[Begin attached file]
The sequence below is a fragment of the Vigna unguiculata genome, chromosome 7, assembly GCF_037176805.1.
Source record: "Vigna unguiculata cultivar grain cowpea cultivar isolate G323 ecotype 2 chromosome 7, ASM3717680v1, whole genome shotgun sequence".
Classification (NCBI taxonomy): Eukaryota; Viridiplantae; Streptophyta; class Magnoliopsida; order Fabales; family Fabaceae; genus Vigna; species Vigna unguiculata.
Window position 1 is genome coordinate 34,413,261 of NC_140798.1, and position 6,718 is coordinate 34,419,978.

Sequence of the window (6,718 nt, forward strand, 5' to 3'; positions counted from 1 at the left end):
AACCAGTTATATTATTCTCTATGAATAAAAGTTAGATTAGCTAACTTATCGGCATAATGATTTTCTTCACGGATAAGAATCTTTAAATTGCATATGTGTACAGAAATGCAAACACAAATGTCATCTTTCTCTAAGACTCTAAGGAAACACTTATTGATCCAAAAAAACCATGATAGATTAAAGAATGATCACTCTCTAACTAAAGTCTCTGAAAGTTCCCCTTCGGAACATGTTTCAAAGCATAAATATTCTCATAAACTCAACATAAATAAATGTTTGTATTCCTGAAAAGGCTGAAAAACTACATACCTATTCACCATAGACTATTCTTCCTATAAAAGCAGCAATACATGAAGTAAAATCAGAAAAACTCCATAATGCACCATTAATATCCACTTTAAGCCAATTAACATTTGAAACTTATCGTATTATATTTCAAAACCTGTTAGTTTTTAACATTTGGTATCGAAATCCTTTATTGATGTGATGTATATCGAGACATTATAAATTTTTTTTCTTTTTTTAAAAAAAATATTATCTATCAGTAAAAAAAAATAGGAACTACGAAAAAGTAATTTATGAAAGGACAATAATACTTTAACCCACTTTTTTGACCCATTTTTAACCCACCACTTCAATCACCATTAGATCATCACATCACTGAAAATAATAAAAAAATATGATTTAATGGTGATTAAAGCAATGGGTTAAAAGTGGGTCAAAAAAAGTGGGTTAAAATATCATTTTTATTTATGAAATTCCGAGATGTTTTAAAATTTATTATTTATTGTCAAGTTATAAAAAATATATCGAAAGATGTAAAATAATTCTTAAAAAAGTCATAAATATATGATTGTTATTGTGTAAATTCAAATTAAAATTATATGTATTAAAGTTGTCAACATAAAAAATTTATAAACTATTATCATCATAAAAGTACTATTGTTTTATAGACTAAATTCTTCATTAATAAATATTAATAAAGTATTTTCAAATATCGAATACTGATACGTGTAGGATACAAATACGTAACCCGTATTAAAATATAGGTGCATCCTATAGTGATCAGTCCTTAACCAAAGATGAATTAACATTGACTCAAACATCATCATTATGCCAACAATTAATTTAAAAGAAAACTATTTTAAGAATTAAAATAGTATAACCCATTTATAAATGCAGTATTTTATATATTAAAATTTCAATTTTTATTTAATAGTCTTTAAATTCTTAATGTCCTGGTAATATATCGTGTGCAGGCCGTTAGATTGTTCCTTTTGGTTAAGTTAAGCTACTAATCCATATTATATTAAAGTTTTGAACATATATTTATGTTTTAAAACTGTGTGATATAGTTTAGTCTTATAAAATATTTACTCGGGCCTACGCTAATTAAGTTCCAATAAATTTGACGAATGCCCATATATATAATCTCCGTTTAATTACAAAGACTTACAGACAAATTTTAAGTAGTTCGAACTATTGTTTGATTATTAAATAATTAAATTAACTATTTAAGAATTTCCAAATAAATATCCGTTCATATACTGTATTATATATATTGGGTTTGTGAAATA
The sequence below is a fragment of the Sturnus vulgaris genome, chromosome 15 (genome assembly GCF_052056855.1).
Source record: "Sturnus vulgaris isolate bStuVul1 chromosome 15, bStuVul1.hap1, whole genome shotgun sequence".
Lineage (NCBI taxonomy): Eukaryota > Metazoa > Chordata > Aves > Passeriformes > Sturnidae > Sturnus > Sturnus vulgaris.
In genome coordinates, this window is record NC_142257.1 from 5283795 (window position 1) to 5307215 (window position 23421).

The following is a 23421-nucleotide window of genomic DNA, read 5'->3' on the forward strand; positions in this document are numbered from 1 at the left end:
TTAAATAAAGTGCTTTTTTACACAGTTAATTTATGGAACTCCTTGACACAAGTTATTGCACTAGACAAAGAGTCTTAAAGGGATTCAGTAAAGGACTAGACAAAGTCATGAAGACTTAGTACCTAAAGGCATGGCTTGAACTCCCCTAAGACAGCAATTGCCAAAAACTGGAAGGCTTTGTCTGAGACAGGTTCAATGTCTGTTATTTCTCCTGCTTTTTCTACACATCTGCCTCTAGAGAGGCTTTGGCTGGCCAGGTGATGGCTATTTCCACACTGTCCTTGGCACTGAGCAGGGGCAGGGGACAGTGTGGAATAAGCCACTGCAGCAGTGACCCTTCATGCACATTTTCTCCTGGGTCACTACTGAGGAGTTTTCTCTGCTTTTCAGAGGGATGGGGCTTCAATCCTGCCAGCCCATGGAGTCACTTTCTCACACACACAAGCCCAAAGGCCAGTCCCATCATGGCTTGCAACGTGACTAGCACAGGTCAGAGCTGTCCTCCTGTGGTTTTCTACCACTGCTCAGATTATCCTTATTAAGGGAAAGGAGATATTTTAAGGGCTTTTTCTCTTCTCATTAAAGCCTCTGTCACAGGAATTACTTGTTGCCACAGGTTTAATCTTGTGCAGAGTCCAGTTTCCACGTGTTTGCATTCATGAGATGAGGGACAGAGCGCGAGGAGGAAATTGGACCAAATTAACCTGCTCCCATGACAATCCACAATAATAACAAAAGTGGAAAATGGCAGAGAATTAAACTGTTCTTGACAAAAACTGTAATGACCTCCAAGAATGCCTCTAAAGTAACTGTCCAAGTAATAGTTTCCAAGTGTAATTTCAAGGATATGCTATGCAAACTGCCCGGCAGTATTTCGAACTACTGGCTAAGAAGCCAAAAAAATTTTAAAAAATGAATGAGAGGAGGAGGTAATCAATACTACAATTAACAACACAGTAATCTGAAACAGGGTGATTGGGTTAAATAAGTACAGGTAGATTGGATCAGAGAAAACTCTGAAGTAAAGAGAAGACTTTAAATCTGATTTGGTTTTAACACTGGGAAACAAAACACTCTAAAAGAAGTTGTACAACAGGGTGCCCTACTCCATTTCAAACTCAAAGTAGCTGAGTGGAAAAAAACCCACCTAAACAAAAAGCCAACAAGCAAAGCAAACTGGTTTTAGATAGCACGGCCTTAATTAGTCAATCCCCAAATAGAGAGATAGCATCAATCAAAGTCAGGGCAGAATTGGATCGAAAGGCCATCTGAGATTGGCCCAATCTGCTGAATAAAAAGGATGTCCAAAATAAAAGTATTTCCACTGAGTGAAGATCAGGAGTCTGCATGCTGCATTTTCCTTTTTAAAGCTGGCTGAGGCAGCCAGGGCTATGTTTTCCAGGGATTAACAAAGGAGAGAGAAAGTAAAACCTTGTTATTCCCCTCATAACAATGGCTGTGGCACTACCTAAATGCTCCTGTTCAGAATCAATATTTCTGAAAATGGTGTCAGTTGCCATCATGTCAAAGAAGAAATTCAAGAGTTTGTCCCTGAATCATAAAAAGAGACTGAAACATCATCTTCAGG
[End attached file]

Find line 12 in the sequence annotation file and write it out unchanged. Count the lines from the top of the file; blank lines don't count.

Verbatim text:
TTAAATAAAGTGCTTTTTTACACAGTTAATTTATGGAACTCCTTGACACAAGTTATTGCACTAGACAAAGAGTCTTAAAGGGATTCAGTAAAGGACTAGACAAAGTCATGAAGACTTAGTACCTAAAGGCATGGCTTGAACTCCCCTAAGACAGCAATTGCCAAAAACTGGAAGGCTTTGTCTGAGACAGGTTCAATGTCTGTTATTTCTCCTGCTTTTTCTACACATCTGCCTCTAGAGAGGCTTTGGCTGGCCAGGTGATGGCTATTTCCACACTGTCCTTGGCACTGAGCAGGGGCAGGGGACAGTGTGGAATAAGCCACTGCAGCAGTGACCCTTCATGCACATTTTCTCCTGGGTCACTACTGAGGAGTTTTCTCTGCTTTTCAGAGGGATGGGGCTTCAATCCTGCCAGCCCATGGAGTCACTTTCTCACACACACAAGCCCAAAGGCCAGTCCCATCATGGCTTGCAACGTGACTAGCACAGGTCAGAGCTGTCCTCCTGTGGTTTTCTACCACTGCTCAGATTATCCTTATTAAGGGAAAGGAGATATTTTAAGGGCTTTTTCTCTTCTCATTAAAGCCTCTGTCACAGGAATTACTTGTTGCCACAGGTTTAATCTTGTGCAGAGTCCAGTTTCCACGTGTTTGCATTCATGAGATGAGGGACAGAGCGCGAGGAGGAAATTGGACCAAATTAACCTGCTCCCATGACAATCCACAATAATAACAAAAGTGGAAAATGGCAGAGAATTAAACTGTTCTTGACAAAAACTGTAATGACCTCCAAGAATGCCTCTAAAGTAACTGTCCAAGTAATAGTTTCCAAGTGTAATTTCAAGGATATGCTATGCAAACTGCCCGGCAGTATTTCGAACTACTGGCTAAGAAGCCAAAAAAATTTTAAAAAATGAATGAGAGGAGGAGGTAATCAATACTACAATTAACAACACAGTAATCTGAAACAGGGTGATTGGGTTAAATAAGTACAGGTAGATTGGATCAGAGAAAACTCTGAAGTAAAGAGAAGACTTTAAATCTGATTTGGTTTTAACACTGGGAAACAAAACACTCTAAAAGAAGTTGTACAACAGGGTGCCCTACTCCATTTCAAACTCAAAGTAGCTGAGTGGAAAAAAACCCACCTAAACAAAAAGCCAACAAGCAAAGCAAACTGGTTTTAGATAGCACGGCCTTAATTAGTCAATCCCCAAATAGAGAGATAGCATCAATCAAAGTCAGGGCAGAATTGGATCGAAAGGCCATCTGAGATTGGCCCAATCTGCTGAATAAAAAGGATGTCCAAAATAAAAGTATTTCCACTGAGTGAAGATCAGGAGTCTGCATGCTGCATTTTCCTTTTTAAAGCTGGCTGAGGCAGCCAGGGCTATGTTTTCCAGGGATTAACAAAGGAGAGAGAAAGTAAAACCTTGTTATTCCCCTCATAACAATGGCTGTGGCACTACCTAAATGCTCCTGTTCAGAATCAATATTTCTGAAAATGGTGTCAGTTGCCATCATGTCAAAGAAGAAATTCAAGAGTTTGTCCCTGAATCATAAAAAGAGACTGAAACATCATCTTCAGG